Many locals going the distance to see total eclipse
FARGO —— Tyler Kolness and his crew of kiwis, natives of New Zealand, are embarking from here on an epic road trip as they take a revamped school bus dubbed Silver out west to see the Great American Total Solar Eclipse, and they're not alone.
The rare celestial event Monday, Aug. 21, will cause gridlock on highways across the country. As many as 7.4 million people will journey to the path of totality, which stretches 2,800 miles diagonally from Oregon to South Carolina, according to Business Insider.
Despite congestion, Kolness and others from here are joining what's expected to be one of the most traveled natural events in U.S. history.
"It's not about the destination, it's about the journey," said 27-year-old Kolness, a 2012 Concordia College graduate and former Cobber football player from Hendrum, Minn.
The bus — full of bikes, skateboards, frolf discs and fidget spinners — was a dream of his friend Cory Nordick, 26, of Tauranga, New Zealand, who purchased Silver last summer for $1,900 from a church in Minneapolis. Nordick searched online to find a "sick deal," and found Silver not too far from his father's hometown of Rothsay, Minn.
The guys met at Concordia in 2011 when Nordick was visiting family in the area. Since then, they've been adventuring in New Zealand, Hawaii and now the United States.
About $4,000 has been invested in Silver as Nordick put his mechanic skills to use and ripped out some bus seats to install a stove, sink and series of bunk beds. He's paying for expenses by taking odd jobs digging trenches and hauling sugar beets.
The guys don't really have a plan except to meet as many people and party as much as possible along the way to Oregon after seeing the eclipse in Casper, Wyo.
Others from the F-M area are also ready to revel in the once-in-a-generation eclipse.
"It's going to be a giant national party — really special. For one day it won't be about politics," said Fargo reference librarian Steve Hubbard, who is venturing to Nebraska with friend and Clay County archivist Mark Peihl for Monday's big event.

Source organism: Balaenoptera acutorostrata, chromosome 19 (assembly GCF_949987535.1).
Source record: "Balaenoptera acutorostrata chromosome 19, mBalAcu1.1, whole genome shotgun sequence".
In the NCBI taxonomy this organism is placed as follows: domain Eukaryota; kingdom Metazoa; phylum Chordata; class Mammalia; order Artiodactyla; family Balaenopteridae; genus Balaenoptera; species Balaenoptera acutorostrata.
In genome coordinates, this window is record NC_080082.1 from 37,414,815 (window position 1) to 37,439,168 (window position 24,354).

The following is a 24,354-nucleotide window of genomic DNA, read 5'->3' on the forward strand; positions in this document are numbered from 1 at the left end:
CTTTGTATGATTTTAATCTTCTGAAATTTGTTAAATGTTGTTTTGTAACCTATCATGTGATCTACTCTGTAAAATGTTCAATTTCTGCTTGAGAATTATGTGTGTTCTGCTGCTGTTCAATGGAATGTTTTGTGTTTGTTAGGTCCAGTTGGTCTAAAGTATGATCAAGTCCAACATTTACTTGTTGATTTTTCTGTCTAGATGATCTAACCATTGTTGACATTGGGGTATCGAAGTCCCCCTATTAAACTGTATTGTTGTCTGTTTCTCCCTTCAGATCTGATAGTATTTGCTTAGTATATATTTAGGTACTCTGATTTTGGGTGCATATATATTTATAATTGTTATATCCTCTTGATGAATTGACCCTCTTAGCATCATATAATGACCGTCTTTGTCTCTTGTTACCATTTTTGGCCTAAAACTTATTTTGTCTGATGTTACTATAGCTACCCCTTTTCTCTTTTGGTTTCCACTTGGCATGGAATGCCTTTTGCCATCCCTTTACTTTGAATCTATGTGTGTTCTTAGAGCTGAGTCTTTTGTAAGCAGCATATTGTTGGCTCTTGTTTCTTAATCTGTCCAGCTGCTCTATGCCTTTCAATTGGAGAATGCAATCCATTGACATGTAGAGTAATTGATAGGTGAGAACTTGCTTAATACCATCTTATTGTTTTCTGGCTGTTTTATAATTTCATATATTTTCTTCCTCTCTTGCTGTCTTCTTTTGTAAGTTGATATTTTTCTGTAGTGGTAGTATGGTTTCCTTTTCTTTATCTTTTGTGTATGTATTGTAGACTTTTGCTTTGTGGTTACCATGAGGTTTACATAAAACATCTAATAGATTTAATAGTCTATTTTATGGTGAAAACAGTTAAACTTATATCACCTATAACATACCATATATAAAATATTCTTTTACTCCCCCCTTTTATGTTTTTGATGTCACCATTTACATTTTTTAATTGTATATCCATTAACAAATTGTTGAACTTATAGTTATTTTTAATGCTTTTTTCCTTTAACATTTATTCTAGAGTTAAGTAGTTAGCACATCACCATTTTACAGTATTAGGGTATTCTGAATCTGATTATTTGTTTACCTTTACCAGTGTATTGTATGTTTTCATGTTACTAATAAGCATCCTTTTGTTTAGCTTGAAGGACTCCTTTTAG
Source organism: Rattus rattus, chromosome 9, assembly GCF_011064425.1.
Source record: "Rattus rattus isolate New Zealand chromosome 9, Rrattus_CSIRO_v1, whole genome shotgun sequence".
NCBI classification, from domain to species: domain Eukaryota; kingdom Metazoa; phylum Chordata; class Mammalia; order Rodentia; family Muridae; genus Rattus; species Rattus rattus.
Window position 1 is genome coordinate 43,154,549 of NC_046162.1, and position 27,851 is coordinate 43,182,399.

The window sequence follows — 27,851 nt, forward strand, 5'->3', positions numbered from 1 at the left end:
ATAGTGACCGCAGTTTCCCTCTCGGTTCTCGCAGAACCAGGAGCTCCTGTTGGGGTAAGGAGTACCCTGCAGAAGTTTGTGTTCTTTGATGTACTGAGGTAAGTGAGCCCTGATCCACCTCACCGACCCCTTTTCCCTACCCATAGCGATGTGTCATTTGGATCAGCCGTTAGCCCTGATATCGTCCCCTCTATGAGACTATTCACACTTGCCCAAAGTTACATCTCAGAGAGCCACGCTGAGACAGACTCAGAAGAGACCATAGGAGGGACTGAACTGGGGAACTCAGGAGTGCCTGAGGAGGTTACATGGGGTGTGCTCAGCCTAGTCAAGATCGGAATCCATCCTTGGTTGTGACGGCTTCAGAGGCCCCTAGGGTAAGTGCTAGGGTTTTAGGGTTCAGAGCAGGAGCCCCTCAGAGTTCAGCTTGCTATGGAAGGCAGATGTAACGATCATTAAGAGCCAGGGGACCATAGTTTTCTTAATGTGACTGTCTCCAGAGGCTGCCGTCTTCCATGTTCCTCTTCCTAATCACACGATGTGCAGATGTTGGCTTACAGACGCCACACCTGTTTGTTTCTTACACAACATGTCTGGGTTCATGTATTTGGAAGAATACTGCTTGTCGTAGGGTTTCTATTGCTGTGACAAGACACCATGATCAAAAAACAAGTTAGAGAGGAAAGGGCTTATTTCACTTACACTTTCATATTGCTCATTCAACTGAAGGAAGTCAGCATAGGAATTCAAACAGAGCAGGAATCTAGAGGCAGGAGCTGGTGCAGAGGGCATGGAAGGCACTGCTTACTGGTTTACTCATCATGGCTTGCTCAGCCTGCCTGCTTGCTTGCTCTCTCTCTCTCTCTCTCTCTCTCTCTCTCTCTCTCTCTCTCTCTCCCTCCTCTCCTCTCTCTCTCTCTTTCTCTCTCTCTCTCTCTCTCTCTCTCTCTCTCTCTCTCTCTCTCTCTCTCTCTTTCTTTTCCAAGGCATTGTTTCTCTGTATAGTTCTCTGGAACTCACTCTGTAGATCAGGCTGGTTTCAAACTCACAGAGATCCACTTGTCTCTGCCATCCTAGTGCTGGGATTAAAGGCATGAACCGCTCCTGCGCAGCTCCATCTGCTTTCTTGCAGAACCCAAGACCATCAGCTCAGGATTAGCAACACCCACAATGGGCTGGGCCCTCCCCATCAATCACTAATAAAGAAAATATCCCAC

The effects of the eclipse bring a "powerful, emotional experience" to observers, Hubbard said, so he is hoping for clear skies, "but I'm not sure if I'll have a primitive reaction to it."
He witnessed the last total eclipse in the U.S. back in 1979. He was 29 years old and "pretty pumped" to see the eclipse in about 99 percent totality from Moorhead.
"There's a huge difference between just a little short of it and being total," he said. "There was a peculiarity to the light; it just didn't have any real drama to it."
But this time, totality where he's going will ensure a dramatic effect, as long as skies stay clear.
Some people will drive as far as 500 miles for the eclipse and go the extra mile for favorable weather conditions, he said.
Another group of 32 people from here will join a Great Rides Fargo tour bus with bikes in tow to pedal their way to see the eclipse in Missouri on a family-owned orchard. Plans are to first attend a Kansas City Royals baseball game, winery, and historic train depots.
"We've got riders of all ages joining us for this likely once-in-a-lifetime opportunity to witness a total solar eclipse," said operations director Alyssa Johnson.
Hubbard said there will be another solar eclipse seven years from now, but the best spots to catch it will be from Texas up to New York, so people from here would have to drive a lot farther than Nebraska or Wyoming to witness it in totality.
But, who knows, Hubbard could venture to see three eclipses in his lifetime.
"I told myself if I ever had a reasonable chance to see one again, I wouldn't pass it up," he said.